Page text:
Published September 13, 2023
Scientist. Black Panther. Monarch. In an all-new episode of the ‘Women of Marvel’ podcast, we cover Shuri’s Marvel history in comics and film.
It’s an all-new season from the Women of Marvel! Listen to the latest episode from the podcast series, then tune into new character spotlight episodes each Wednesday!
A ruler of Wakanda as comfortable in the Black Panther suit as she is in the lab, Shuri is an indomitable force of genius and strategy.
Between the comics and the cinematic versions of Shuri, we’ve seen her master nuclear physics, nanotechnology, and synthesize a heart-shaped herb—the special plant that gives the Black Panthers their powers. And her older brother T’Challa, the Black Panther, has benefited from many of her inventions too. As a Black Panther herself, Shuri has led Wakanda and her people on multiple occasions, sometimes toeing the line between duty and her own sense of justice.
[RELATED: Shuri as the Black Panther]
In the second episode from the latest season of the Women of Marvel podcast, our hosts Ellie Pyle and Preeti Chhibber spotlight the scientist-princess, talking to comic creators and novelists like Nnedi Okorafor and Nic Stone, plus Dr. Sibrina Collins, chemist and executive director of Lawrence Technological University’s Marburger STEM Center.
Listen to Shuri’s full Women of Marvel spotlight, then catch our episode highlights below!
SHURI IN THE COMICS VERSUS THE FILMS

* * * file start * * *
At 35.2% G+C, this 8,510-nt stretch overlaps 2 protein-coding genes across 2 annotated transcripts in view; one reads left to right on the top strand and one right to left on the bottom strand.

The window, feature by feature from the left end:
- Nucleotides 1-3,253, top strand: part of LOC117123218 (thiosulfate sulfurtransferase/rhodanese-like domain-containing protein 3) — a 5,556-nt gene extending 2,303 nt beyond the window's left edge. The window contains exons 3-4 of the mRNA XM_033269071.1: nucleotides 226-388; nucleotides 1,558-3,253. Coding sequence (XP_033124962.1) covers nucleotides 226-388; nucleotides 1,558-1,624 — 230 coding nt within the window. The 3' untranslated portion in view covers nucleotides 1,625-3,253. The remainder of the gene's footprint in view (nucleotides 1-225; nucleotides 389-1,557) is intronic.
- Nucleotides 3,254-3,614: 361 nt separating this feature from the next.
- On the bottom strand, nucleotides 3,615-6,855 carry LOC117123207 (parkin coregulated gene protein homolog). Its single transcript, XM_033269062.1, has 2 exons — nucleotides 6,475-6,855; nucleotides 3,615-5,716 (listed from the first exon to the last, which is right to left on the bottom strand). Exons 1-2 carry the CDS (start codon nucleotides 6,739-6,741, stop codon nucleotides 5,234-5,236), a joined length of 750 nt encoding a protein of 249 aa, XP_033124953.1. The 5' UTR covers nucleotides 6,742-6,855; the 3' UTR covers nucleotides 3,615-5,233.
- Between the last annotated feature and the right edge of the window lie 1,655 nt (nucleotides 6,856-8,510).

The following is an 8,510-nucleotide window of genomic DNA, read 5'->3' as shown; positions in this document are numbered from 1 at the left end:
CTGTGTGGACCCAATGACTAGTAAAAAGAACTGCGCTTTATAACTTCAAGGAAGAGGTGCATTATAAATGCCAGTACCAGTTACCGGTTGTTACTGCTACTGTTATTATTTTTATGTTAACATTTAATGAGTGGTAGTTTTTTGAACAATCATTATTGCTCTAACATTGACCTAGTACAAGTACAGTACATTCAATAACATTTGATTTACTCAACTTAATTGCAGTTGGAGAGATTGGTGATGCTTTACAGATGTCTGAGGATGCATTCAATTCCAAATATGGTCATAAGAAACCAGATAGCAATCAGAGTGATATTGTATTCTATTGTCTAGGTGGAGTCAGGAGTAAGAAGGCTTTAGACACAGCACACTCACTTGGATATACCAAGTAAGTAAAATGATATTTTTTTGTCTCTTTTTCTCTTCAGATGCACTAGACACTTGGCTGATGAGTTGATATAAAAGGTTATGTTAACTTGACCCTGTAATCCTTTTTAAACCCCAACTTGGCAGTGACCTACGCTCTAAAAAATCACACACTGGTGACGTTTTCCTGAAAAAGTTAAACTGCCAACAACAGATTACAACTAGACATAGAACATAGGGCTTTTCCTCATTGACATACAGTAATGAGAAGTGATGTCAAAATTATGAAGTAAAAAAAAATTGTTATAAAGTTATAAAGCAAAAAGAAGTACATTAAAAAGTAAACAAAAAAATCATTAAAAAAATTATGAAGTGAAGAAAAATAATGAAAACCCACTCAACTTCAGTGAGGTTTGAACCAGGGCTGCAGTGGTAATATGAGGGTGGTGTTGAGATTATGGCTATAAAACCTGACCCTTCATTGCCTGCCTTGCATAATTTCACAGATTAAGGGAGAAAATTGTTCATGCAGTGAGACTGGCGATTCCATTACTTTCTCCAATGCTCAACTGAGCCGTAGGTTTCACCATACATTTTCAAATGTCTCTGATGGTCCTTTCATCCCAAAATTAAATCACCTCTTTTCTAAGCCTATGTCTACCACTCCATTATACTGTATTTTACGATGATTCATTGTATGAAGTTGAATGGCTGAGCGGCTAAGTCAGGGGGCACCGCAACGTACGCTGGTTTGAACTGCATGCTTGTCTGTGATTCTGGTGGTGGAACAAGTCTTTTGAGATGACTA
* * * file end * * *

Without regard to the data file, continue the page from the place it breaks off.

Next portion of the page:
When speaking to Nnedi Okorafor, a novelist and the writer of Shuri’s 2018 solo comic series, Ellie and Preeti learned how Shuri’s earliest comic appearances differed from her adaptation in Marvel Studios’ Black Panther:
“It’s complicated because [in 2018 when I was writing SHURI] we had Black Panther, the movie, and then we had a whole history of comics,” shared Okorafor. “[Shuri] was complex; she had many different angles. My job [in 2018’s SHURI] was to bring both of those storylines together. That was one of the reasons why I was really happy to take on the project, because I love challenges and also I’m a big character person. The Shuri in the comics and the Shuri in the film are very different. And the idea of bringing them together was a really interesting challenge.”
Okorafor also relished the opportunity to write a character whose power is so rooted in the sciences:
“I’m a science-fiction writer, so the technology aspects were not a problem for me,” she explained. “It’s not new territory for me, and it’s also territory that I’m obsessed with already. For example, in SHURI (2018), there is one aspect to the story where she was dealing with black holes. If you know the deep dive that I did on black holes where I was looking at physics, mathematical equations… A lot of it didn’t go directly into the comics, but [the research] was definitely part of what the story grew from. And since Shuri is obsessed with technology and she’s very much a perfectionist and explores all the angles and then goes off on tangents and explores those things too, it felt right; the way that I did the research, the obsessions that I had, the knowledge that I picked up… doing that research was part of her character development.”
SHURI: FROM PRINCESS TO QUEEN
Author Nic Stone also knows a lot about Shuri. She’s written three Young Adult novels about Wakanda’s Princess for Marvel and Scholastic Books, exploring her teenage years in Wakanda and the ways she wields her scientific knowledge like a super-power.